Saturday, April 10, 2010

Tattoo Machine.

I bought this book by Jeff Johnson a few weeks back because one of the guys at Borders who is acquainted with some of my clients told me about it and because it's about tattooing.

It's a pretty quick read, mostly recounting the authors experiences in the tattoo industry, which if you are involved in directly you can relate to a lot of what he talks about in this book. Though a lot of the slang terms he uses throughout the book are kind of funny, some of which I've never heard and if I ever used them I'd probably be pretty embarrassed with myself. I find his picture of tattooing in a street shop from the 90's up to today to be pretty accurate, though I don't think I would have handled the majority of the situations the same way he did, these situations do arise often in a busy street shop (more than you'd care to admit actually). Some of the stories seemed a bit like colorful embellishments of actual events but who can blame a guy for writing a book and maybe "putting the flowers on himself" a bit as Stoney would have said.

I do think his approach to tattooing is heavily based in the 90's wave of tattooing where it seems like everyone was looking at Guy Atchison and the like and trying to get as far away from what I like to think of as tattoo art. His distaste for "traditional" tattooing doesn't surprise me and I don't really care because everyone's entitled to an opinion, but he really discredits a lot of the history and meaning behind alot of the imagery that was developed back then, not to mention he doesn't really say anything about Japanese tattooing which to me is really some of the most timeless stuff to look at.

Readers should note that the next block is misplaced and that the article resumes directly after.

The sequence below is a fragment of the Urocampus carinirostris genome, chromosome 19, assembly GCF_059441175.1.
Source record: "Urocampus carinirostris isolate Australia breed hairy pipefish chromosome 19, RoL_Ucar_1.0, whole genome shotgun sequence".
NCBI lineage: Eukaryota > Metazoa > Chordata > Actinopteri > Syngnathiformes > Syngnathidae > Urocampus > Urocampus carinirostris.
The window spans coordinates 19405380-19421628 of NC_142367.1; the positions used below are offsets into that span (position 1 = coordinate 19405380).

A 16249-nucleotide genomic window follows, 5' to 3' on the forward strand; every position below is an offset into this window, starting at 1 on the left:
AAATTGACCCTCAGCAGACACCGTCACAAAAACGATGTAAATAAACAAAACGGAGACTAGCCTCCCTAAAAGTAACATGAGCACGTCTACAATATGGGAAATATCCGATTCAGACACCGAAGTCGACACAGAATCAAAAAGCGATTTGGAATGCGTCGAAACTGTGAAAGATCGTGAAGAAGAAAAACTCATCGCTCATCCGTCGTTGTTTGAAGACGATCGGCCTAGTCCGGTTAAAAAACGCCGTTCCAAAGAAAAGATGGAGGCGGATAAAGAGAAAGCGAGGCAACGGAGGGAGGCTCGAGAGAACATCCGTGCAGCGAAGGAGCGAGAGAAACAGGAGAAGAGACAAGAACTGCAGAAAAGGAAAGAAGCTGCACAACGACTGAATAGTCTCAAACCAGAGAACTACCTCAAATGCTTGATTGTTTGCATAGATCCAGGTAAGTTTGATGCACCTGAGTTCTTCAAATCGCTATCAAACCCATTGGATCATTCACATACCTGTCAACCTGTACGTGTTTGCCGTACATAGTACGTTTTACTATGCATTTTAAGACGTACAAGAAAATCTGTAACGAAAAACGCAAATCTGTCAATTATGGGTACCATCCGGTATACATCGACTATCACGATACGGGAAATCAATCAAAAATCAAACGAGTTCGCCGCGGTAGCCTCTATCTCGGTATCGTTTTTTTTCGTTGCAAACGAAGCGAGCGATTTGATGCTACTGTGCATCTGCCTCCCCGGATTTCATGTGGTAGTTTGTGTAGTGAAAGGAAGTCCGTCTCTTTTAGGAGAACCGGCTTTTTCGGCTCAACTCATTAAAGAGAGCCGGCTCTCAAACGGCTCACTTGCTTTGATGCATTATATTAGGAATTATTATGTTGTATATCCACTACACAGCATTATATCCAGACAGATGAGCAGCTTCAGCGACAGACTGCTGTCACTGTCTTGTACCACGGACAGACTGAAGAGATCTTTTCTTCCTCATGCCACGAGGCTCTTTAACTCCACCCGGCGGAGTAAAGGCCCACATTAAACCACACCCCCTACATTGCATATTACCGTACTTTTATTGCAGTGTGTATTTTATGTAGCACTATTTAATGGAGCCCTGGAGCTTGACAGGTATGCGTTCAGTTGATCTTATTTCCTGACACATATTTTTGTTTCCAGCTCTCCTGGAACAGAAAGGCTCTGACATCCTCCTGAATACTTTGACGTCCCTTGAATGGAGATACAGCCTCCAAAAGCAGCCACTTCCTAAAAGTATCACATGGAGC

But Jeff Johnson comes from a pretty rough background and tattooing may have saved him from a dismal future, which is becoming less common of a story in tattooing as we head into the years ahead. I appreciated the stories of his customers and all the crazy shit that he's seen over the years, even if he sort of paints most tattooers he works with and even himself as kind of a fuck up druggie who just lucked into the business. I just want some people to realize that not all tattooers are the same type of person, we're not all some stereo type that you see on TV or read about in books, but there's not too many people representing the individuals in tattooing because most of them are busy tattooing and progressing and not writing books about it.

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